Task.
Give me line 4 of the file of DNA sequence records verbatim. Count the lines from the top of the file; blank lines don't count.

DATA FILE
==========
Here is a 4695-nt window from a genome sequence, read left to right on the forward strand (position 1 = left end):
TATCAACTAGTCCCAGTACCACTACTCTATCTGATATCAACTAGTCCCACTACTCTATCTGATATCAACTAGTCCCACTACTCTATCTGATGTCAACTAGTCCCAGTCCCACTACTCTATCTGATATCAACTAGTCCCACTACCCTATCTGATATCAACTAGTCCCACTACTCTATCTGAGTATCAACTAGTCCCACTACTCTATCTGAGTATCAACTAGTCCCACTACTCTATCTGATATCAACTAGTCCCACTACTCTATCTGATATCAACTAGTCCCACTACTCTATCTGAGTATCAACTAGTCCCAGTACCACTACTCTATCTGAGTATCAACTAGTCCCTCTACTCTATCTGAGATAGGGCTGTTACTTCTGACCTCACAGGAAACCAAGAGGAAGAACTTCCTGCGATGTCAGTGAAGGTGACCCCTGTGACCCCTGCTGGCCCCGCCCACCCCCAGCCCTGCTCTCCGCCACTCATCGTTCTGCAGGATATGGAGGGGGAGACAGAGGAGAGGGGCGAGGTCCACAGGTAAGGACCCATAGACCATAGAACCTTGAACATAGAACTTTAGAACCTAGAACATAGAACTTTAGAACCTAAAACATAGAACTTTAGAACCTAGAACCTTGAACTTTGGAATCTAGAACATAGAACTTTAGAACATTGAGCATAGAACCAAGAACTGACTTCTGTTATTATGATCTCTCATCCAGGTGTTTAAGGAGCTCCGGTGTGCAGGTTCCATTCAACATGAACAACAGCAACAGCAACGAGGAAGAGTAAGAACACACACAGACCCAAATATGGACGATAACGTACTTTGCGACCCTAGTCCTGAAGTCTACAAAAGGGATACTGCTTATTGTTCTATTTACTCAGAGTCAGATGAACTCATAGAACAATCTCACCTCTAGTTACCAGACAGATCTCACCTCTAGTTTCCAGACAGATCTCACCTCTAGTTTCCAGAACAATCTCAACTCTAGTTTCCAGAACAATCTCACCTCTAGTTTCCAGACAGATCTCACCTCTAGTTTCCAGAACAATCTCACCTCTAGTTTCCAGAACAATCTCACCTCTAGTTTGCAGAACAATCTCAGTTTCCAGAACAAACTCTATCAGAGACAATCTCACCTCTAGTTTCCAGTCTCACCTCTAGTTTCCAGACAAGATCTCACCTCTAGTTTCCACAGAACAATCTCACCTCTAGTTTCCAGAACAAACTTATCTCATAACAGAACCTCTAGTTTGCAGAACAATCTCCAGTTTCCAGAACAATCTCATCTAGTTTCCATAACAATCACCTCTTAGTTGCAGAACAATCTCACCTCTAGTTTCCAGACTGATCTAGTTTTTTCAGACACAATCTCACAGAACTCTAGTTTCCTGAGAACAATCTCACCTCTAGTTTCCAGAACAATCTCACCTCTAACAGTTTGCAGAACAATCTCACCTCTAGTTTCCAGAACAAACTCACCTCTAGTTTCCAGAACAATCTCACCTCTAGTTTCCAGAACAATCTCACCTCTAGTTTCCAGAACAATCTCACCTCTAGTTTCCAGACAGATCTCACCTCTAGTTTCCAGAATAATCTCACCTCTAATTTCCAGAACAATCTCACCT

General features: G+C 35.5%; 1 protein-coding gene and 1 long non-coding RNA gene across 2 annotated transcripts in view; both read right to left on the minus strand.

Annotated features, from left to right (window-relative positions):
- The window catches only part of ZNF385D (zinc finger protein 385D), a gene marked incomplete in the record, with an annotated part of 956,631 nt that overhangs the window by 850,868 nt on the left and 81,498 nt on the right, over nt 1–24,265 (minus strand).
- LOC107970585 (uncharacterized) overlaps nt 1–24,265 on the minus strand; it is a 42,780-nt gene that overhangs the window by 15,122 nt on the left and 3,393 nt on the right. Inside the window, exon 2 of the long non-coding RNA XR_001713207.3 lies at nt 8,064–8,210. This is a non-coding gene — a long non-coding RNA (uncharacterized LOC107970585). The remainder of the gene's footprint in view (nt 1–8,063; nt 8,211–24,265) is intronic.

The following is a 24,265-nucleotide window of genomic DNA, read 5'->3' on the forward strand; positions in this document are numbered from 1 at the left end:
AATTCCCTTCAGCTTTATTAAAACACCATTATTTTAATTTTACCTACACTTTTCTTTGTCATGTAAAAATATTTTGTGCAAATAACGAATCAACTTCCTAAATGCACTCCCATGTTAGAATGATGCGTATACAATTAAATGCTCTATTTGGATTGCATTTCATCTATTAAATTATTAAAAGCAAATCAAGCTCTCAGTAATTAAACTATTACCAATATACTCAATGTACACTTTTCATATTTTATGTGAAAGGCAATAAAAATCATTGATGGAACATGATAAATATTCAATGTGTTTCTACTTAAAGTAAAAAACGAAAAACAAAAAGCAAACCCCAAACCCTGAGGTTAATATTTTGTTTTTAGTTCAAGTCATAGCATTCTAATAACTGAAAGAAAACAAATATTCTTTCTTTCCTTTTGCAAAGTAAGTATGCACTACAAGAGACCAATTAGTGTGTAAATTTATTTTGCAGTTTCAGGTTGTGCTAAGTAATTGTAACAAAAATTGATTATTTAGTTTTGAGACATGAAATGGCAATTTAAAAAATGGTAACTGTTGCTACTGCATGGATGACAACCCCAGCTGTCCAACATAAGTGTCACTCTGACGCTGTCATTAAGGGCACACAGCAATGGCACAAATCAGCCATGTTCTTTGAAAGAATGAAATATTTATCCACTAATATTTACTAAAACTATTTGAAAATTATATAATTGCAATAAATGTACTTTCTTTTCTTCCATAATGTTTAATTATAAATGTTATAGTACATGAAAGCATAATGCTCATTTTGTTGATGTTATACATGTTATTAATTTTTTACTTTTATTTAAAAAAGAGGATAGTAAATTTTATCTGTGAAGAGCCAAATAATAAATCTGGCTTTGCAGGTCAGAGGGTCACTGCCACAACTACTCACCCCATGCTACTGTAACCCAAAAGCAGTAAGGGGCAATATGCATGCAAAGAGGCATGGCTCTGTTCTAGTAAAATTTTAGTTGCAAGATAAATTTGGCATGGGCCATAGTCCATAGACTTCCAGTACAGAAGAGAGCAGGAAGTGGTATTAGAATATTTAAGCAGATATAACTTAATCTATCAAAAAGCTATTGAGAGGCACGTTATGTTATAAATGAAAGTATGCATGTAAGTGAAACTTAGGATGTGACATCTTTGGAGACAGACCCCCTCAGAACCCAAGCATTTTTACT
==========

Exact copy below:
Annotated features, from left to right (window-relative positions):